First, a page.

Form of vertigo: rotatory vertigo, i.e. spinning around sensation, versus a postural vertigo or dizziness.

Duration of vertigo: How long the vertigo lasts.- attacks of vertigo which may last only for few seconds and occur up to 30 times a day, as typically found in some forms of vestibular paroxysmia, a disorder analogous to trigeminal neuralgia, or does the patient suffer from a persistent vertigo which may last days, weeks or even years?

Possible triggers bringing on the vertigo: The patient should be asked whether the attacks occur

(1) spontaneously, for example while sitting and having breakfast

(2) only when the patient changes his or her position of the head, sneezes or coughs (typical for perilymph fistula), or

(3) in certain situations such as exposure to malls or department stores (typical for phobic postural vertigo, the second

most common cause of vertigo).

Accompanying symptoms: which may indicate whether they originate (from the inner ear (e.g. hypoacusis in one ear or tinnitus) or the brain stem (e. g. double vision,  perioral parasthesia, facial palsy, dysarthria, problems with swallowing, or trunk or limb ataxia). If the patient suffers from vertigo plus any of the symptoms arising from the brain stem, the underlying cause may be very serious (e.g. the beginning of basilar thrombosis) and he or she should be instantaneously transferred to a clinic for further investigations.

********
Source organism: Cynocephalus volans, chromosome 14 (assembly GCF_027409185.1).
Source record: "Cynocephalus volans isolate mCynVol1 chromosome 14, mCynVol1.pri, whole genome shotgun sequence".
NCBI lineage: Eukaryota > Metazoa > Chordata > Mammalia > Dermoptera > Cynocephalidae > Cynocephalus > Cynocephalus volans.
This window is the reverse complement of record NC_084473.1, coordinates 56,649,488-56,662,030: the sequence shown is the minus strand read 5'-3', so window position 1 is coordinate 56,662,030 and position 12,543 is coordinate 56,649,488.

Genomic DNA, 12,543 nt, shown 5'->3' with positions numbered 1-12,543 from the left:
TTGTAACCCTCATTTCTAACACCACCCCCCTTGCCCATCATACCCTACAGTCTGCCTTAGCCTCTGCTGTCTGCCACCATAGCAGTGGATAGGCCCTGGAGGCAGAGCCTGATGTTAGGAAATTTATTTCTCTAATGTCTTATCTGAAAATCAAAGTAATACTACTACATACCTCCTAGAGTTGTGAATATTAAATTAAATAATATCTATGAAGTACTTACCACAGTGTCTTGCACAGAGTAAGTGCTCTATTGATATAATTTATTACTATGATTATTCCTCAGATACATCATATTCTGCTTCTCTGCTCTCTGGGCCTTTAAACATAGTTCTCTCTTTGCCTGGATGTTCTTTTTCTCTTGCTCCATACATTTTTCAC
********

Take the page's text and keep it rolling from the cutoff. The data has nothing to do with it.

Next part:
Differentiate between peripheral and central vertigo (See diagram)

On basis of patient’s history and clinical examination, one can often differentiate between peripheral vertigo versus central vertigo. Peripheral vestibular lesions may arise from the vestibular nerve, the semicircular canal or the otolith organs, namely, the utricle or the sacculus, while the central vestibular forms most often originate from disease conditions of the brain stem, the cerebellum or the connecting pathways between the cerebellum and the brain stem. – the lower part of the brain – Infratentorial. (Supratentorial lesions very rarely cause vertigo.)

Among the non-vestibular disorders the most common form .s psychogenic somatoform vertigo or the so-calted phobic postuural vertigo. It is the most frequent cause of vertigo in patients between 20 and 60 years of age. Visual vertigo is a rare form of non-vestibular vertigo which may occur due to the side effects of certain drugs such as anti-convulsants or drugs to treat Parkinson’s syndrome. Non ­vestibular causes also include orthostatic problems and cardiac arrhythmias.